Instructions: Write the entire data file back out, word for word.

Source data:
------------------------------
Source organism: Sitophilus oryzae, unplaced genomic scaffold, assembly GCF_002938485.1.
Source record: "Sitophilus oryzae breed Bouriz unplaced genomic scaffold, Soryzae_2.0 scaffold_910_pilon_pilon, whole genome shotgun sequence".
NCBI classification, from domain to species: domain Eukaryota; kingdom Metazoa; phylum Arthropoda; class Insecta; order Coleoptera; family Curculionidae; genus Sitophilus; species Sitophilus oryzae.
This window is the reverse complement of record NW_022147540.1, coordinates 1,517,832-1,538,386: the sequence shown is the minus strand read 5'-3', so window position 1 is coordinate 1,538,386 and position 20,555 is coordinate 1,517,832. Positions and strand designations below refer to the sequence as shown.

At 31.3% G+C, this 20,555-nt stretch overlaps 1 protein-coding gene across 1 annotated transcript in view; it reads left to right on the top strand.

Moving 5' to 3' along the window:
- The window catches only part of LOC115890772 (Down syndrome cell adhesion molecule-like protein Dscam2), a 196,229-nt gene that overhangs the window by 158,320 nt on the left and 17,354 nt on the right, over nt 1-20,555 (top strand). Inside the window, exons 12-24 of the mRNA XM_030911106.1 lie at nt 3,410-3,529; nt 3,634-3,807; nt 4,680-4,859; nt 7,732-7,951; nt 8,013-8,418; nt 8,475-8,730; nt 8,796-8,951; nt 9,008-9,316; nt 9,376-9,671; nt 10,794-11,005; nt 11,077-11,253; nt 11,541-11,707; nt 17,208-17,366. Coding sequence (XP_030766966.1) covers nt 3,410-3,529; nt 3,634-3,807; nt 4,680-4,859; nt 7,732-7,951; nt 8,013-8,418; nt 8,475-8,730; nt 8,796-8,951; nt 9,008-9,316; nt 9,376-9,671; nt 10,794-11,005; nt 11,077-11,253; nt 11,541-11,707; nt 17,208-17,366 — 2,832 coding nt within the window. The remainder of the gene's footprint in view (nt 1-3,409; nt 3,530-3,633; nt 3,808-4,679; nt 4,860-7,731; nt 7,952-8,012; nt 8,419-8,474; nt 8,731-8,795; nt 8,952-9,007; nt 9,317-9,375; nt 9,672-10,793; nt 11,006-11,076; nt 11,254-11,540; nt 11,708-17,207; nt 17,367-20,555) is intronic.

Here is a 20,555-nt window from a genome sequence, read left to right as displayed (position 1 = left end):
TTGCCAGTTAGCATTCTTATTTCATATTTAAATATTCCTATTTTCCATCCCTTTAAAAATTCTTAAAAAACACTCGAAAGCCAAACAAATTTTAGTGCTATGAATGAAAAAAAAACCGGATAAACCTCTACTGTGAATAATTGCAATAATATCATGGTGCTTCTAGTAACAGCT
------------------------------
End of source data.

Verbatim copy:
Source organism: Sitophilus oryzae, unplaced genomic scaffold, assembly GCF_002938485.1.
Source record: "Sitophilus oryzae breed Bouriz unplaced genomic scaffold, Soryzae_2.0 scaffold_910_pilon_pilon, whole genome shotgun sequence".
NCBI classification, from domain to species: domain Eukaryota; kingdom Metazoa; phylum Arthropoda; class Insecta; order Coleoptera; family Curculionidae; genus Sitophilus; species Sitophilus oryzae.
This window is the reverse complement of record NW_022147540.1, coordinates 1,517,832-1,538,386: the sequence shown is the minus strand read 5'-3', so window position 1 is coordinate 1,538,386 and position 20,555 is coordinate 1,517,832. Positions and strand designations below refer to the sequence as shown.

At 31.3% G+C, this 20,555-nt stretch overlaps 1 protein-coding gene across 1 annotated transcript in view; it reads left to right on the top strand.

Moving 5' to 3' along the window:
- The window catches only part of LOC115890772 (Down syndrome cell adhesion molecule-like protein Dscam2), a 196,229-nt gene that overhangs the window by 158,320 nt on the left and 17,354 nt on the right, over nt 1-20,555 (top strand). Inside the window, exons 12-24 of the mRNA XM_030911106.1 lie at nt 3,410-3,529; nt 3,634-3,807; nt 4,680-4,859; nt 7,732-7,951; nt 8,013-8,418; nt 8,475-8,730; nt 8,796-8,951; nt 9,008-9,316; nt 9,376-9,671; nt 10,794-11,005; nt 11,077-11,253; nt 11,541-11,707; nt 17,208-17,366. Coding sequence (XP_030766966.1) covers nt 3,410-3,529; nt 3,634-3,807; nt 4,680-4,859; nt 7,732-7,951; nt 8,013-8,418; nt 8,475-8,730; nt 8,796-8,951; nt 9,008-9,316; nt 9,376-9,671; nt 10,794-11,005; nt 11,077-11,253; nt 11,541-11,707; nt 17,208-17,366 — 2,832 coding nt within the window. The remainder of the gene's footprint in view (nt 1-3,409; nt 3,530-3,633; nt 3,808-4,679; nt 4,860-7,731; nt 7,952-8,012; nt 8,419-8,474; nt 8,731-8,795; nt 8,952-9,007; nt 9,317-9,375; nt 9,672-10,793; nt 11,006-11,076; nt 11,254-11,540; nt 11,708-17,207; nt 17,367-20,555) is intronic.

Here is a 20,555-nt window from a genome sequence, read left to right as displayed (position 1 = left end):
TTGCCAGTTAGCATTCTTATTTCATATTTAAATATTCCTATTTTCCATCCCTTTAAAAATTCTTAAAAAACACTCGAAAGCCAAACAAATTTTAGTGCTATGAATGAAAAAAAAACCGGATAAACCTCTACTGTGAATAATTGCAATAATATCATGGTGCTTCTAGTAACAGCT